Pandemic conditions may accelerate Part 147 reforms.
Well before COVID became a household word, the aviation industry was already struggling with meeting the demand for qualified aviation maintenance technicians (AMT). For years, the number of applicants for AMT training has been outstripped by the number of experienced AMT leaving the field, leading to forecasts of crippling labor shortages. Another hurdle to building a sustainable pipeline of AMT talent, according to industry observers, is the antiquated Part 147 regulations that limit the flexibility of AMT schools and their ability to deliver graduates trained for the modern aviation workplace.
Originally established under the US Civil Aviation Administration, a precursor to the FAA, 14 CFR Part 147 governs all aspects of training toward an airframe and power plant (A&P) certificate. AMT schools must teach a prescribed number of hours on general, airframe, and power plant topics; 1,900 of those hours are required to be “class-seat hours,” where students must be physically present. Graduates must pass the FAA written and oral tests, based on the agency’s mechanic Airman Certification Standards (ACS), to receive their A&P certificates. Neither the regulation nor the subject areas it dictates be taught have been significantly revised since 1962.
Under Part 147, AMT schools aren’t only told what curriculum to teach, they’re told exactly how that curriculum must be taught, and they must obtain FAA approval to modify operating procedures. For example, each AMT student must still learn wood and fabric repair techniques suitable for antique aircraft, while their schools face a daunting regulatory gauntlet to receive approval for teaching avionics and health and usage monitoring systems.
Proponents of reform argue that the FAA’s antiquated mandates for AMT education inhibit those schools’ flexibility to operate in an accredited education environment; accredited institutions are generally given flexibility on curriculum and how that curriculum is delivered. Industry observers also charge that the 58-year-old Part 147 curriculum contains large gaps, such as helicopter-specific systems and maintenance, that leave students ill prepared for work in modern aviation. They urge the adoption of Part 147 reforms that would allow schools flexibility in how they deliver the curriculum required by the ACS while fully preparing students to meet industry needs.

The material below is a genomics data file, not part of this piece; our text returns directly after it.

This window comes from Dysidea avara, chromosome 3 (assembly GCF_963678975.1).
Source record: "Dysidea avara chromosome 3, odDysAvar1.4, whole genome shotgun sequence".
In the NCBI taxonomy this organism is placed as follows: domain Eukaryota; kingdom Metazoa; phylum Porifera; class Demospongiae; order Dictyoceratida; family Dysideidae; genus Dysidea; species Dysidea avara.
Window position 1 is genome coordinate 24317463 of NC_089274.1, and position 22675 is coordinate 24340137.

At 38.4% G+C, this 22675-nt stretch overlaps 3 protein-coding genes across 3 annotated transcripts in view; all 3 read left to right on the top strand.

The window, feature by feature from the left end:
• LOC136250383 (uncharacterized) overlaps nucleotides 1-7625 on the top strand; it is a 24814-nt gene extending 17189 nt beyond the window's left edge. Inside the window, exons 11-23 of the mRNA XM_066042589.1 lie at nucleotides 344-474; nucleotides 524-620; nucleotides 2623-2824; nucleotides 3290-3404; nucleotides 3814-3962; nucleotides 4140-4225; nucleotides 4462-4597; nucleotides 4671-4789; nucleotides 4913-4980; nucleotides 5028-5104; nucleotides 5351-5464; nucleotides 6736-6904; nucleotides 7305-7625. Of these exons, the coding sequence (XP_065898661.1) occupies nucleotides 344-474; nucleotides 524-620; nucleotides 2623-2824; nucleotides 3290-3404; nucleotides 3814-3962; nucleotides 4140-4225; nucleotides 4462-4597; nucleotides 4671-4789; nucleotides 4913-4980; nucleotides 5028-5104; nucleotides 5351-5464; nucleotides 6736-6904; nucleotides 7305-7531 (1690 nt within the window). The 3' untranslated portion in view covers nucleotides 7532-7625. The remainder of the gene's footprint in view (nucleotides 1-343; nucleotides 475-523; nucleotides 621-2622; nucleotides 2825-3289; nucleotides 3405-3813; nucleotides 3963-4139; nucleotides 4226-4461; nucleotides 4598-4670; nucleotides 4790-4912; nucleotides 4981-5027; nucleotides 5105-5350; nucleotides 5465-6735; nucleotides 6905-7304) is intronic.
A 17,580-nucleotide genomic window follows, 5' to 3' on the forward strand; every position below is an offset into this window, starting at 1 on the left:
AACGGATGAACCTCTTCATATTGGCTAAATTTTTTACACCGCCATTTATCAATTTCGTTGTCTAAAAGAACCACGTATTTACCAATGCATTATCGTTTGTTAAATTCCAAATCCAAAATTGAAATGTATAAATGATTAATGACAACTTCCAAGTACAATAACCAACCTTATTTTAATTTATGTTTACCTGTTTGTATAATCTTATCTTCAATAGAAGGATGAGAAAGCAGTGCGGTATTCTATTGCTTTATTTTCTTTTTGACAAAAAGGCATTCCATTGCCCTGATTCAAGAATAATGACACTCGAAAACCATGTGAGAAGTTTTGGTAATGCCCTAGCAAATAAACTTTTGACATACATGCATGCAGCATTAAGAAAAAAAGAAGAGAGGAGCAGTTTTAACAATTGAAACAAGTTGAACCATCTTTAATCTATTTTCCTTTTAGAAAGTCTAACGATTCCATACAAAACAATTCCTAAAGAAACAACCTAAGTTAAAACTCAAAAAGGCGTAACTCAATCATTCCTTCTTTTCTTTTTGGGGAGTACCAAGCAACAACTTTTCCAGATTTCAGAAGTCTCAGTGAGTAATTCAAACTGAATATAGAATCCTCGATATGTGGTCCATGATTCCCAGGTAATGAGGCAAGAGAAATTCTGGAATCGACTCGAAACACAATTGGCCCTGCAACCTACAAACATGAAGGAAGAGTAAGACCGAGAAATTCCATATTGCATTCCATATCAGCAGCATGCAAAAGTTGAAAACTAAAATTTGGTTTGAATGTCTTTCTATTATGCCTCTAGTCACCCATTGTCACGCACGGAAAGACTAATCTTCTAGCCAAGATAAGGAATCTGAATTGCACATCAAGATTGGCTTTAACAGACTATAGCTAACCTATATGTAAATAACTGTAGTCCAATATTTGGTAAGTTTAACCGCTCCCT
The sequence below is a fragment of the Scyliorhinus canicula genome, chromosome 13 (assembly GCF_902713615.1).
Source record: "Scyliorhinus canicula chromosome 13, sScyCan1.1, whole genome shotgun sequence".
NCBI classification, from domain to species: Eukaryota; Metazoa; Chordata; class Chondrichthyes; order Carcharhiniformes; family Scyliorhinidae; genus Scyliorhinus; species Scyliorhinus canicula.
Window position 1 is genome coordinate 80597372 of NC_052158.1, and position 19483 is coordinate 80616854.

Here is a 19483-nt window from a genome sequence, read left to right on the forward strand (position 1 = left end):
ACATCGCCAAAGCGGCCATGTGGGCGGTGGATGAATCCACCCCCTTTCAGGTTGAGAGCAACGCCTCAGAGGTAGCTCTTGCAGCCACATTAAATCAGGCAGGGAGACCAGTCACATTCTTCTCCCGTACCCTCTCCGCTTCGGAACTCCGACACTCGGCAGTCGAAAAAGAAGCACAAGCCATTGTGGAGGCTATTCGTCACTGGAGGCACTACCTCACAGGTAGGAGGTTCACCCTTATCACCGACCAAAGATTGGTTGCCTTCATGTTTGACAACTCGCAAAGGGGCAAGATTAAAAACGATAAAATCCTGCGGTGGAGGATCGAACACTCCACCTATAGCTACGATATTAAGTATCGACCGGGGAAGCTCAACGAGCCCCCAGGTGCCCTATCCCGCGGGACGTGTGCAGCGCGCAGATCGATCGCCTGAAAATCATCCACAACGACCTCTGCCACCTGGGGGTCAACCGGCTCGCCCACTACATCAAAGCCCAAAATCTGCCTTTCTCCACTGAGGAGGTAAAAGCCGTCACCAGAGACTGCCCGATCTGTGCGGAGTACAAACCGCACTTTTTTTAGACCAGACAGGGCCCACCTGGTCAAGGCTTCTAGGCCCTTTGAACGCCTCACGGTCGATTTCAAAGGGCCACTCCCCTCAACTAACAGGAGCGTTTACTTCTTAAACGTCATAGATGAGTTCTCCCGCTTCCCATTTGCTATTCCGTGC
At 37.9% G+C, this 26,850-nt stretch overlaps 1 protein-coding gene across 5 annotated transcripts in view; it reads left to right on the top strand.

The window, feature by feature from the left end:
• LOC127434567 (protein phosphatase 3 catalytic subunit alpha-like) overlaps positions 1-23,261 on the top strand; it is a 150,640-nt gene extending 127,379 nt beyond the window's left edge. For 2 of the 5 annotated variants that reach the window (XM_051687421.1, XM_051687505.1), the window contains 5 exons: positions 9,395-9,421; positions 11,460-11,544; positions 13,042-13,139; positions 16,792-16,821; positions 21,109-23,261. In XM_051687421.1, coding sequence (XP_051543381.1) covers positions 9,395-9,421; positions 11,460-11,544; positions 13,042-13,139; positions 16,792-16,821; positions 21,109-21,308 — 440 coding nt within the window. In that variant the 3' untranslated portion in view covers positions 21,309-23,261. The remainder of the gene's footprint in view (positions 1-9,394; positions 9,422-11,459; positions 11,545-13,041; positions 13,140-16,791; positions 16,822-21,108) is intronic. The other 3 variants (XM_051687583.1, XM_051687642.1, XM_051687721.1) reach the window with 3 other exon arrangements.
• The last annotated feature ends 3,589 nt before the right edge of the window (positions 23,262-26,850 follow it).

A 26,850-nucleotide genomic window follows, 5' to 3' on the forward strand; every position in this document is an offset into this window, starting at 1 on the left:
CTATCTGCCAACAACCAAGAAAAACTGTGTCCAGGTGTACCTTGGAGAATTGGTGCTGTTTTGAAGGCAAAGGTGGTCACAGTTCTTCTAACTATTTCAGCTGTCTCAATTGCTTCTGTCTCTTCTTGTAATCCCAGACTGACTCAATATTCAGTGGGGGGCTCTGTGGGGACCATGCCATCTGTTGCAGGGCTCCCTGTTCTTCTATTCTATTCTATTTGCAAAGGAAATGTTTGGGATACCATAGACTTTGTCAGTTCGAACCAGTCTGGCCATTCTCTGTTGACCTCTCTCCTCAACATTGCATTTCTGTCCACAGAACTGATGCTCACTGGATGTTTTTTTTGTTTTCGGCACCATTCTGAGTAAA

Industry advocates, led by the Aviation Technician Education Council (ATEC), a group that represents US AMT schools, have been working with the FAA for more than a decade to modernize Part 147. Unfortunately, the drawn-out process has led to FAA-proposed rules that further limit flexibility. In response, the industry has employed a different strategy for change: to force reform through congressional mandate.
In December 2019, the Promoting Aviation Regulations for Technical Training (PARTT) 147 Act was introduced in Congress (S. 3043 / H.R. 5427). The industry-supported, bipartisan, bicameral bill, if passed, would direct the FAA to use community-drafted, performance-based regulations to define the A&P curriculum and to defer to the Department of Education in areas concerning the quality of education. The FAA would maintain oversight of an AMT program’s facilities, equipment, and instructor qualifications. The FAA would still control the ACS, which in turn drive AMT education curriculum, providing the agency with the means to evaluate the performance of individual students, as well as the performance of the AMT school, through analysis of student passage rates.
The overall result of the law would be the modernization of how aviation technical schools teach, which includes the flexibility to adequately support the aviation industry’s technical workforce needs.
Along Comes COVID
In the spring of 2020, as the PARTT 147 Act was gaining momentum in the US House and Senate, COVID struck. Overnight, AMT schools across the country closed. Administrators and faculty began assessing how to respond to the virus. Educators of all types across the country have demonstrated the pitfalls of pivoting to an online learning platform; this was exceptionally difficult for AMT schools, given the FAA approvals required to deliver any of the mandated 1,900 class-seat hours virtually.
By the end of March, the FAA announced a “short-circuit” relief program that allowed AMT schools greater flexibility to use electronic and online training and assignment delivery during the pandemic. Many schools took advantage of this offer.
In May, ATEC surveyed its member schools about the impact of COVID on their operations. The group asked the same questions again in September to gauge the level of change across the aviation maintenance training industry. In May, two schools announced they’d suspended operations. This number increased to five in September. Conversely, the number of schools moving to some level of online instruction steadily increased as the pandemic dragged on.
“In the United States, we have about 180 certificated programs, with a little under half of them responding to the survey,” says ATEC Executive Director Crystal Maguire. “All of these schools were traditionally hands-on, with only four having received permission for any online content prior to COVID. By this summer, about 60% of our schools had some content online.
“Interestingly, the majority of the schools would like to maintain the level of virtual instruction beyond the pandemic time line,” says Maguire. “This is a piece of the flexibility we seek.”
Unfortunately for some, the flexibility wasn’t enough in the face of the current Part 147 regulations. ATEC estimates that 20% of the country’s AMT schools have suspended their programs, either temporarily or permanently, since March.